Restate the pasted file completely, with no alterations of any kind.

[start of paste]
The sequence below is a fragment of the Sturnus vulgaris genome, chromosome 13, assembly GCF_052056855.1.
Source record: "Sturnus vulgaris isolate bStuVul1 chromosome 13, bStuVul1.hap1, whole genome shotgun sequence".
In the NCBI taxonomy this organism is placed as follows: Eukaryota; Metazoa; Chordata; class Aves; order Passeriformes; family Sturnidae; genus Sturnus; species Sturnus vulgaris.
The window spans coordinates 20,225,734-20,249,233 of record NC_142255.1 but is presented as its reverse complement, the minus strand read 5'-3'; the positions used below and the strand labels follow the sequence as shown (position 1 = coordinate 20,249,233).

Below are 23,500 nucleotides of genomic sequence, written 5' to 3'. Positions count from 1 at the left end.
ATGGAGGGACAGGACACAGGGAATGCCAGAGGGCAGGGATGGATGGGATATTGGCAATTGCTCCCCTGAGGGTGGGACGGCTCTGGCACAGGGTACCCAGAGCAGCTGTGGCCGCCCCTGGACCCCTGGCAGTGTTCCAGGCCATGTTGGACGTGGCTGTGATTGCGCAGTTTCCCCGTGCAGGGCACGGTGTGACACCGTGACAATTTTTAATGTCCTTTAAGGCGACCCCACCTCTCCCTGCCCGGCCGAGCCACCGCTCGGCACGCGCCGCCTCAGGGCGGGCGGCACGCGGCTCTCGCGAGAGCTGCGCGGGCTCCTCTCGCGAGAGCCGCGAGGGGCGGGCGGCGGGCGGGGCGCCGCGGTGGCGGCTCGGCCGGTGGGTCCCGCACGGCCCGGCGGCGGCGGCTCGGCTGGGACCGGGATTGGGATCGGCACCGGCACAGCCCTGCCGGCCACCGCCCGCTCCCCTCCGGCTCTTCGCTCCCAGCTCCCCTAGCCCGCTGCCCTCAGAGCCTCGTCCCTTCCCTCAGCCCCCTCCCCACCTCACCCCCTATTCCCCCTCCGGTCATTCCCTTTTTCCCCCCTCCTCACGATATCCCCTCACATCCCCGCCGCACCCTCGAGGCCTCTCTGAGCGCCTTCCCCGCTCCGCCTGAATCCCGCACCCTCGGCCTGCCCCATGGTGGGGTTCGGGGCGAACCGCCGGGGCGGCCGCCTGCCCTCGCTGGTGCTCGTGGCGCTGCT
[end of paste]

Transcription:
The sequence below is a fragment of the Sturnus vulgaris genome, chromosome 13, assembly GCF_052056855.1.
Source record: "Sturnus vulgaris isolate bStuVul1 chromosome 13, bStuVul1.hap1, whole genome shotgun sequence".
In the NCBI taxonomy this organism is placed as follows: Eukaryota; Metazoa; Chordata; class Aves; order Passeriformes; family Sturnidae; genus Sturnus; species Sturnus vulgaris.
The window spans coordinates 20,225,734-20,249,233 of record NC_142255.1 but is presented as its reverse complement, the minus strand read 5'-3'; the positions used below and the strand labels follow the sequence as shown (position 1 = coordinate 20,249,233).

Below are 23,500 nucleotides of genomic sequence, written 5' to 3'. Positions count from 1 at the left end.
ATGGAGGGACAGGACACAGGGAATGCCAGAGGGCAGGGATGGATGGGATATTGGCAATTGCTCCCCTGAGGGTGGGACGGCTCTGGCACAGGGTACCCAGAGCAGCTGTGGCCGCCCCTGGACCCCTGGCAGTGTTCCAGGCCATGTTGGACGTGGCTGTGATTGCGCAGTTTCCCCGTGCAGGGCACGGTGTGACACCGTGACAATTTTTAATGTCCTTTAAGGCGACCCCACCTCTCCCTGCCCGGCCGAGCCACCGCTCGGCACGCGCCGCCTCAGGGCGGGCGGCACGCGGCTCTCGCGAGAGCTGCGCGGGCTCCTCTCGCGAGAGCCGCGAGGGGCGGGCGGCGGGCGGGGCGCCGCGGTGGCGGCTCGGCCGGTGGGTCCCGCACGGCCCGGCGGCGGCGGCTCGGCTGGGACCGGGATTGGGATCGGCACCGGCACAGCCCTGCCGGCCACCGCCCGCTCCCCTCCGGCTCTTCGCTCCCAGCTCCCCTAGCCCGCTGCCCTCAGAGCCTCGTCCCTTCCCTCAGCCCCCTCCCCACCTCACCCCCTATTCCCCCTCCGGTCATTCCCTTTTTCCCCCCTCCTCACGATATCCCCTCACATCCCCGCCGCACCCTCGAGGCCTCTCTGAGCGCCTTCCCCGCTCCGCCTGAATCCCGCACCCTCGGCCTGCCCCATGGTGGGGTTCGGGGCGAACCGCCGGGGCGGCCGCCTGCCCTCGCTGGTGCTCGTGGCGCTGCT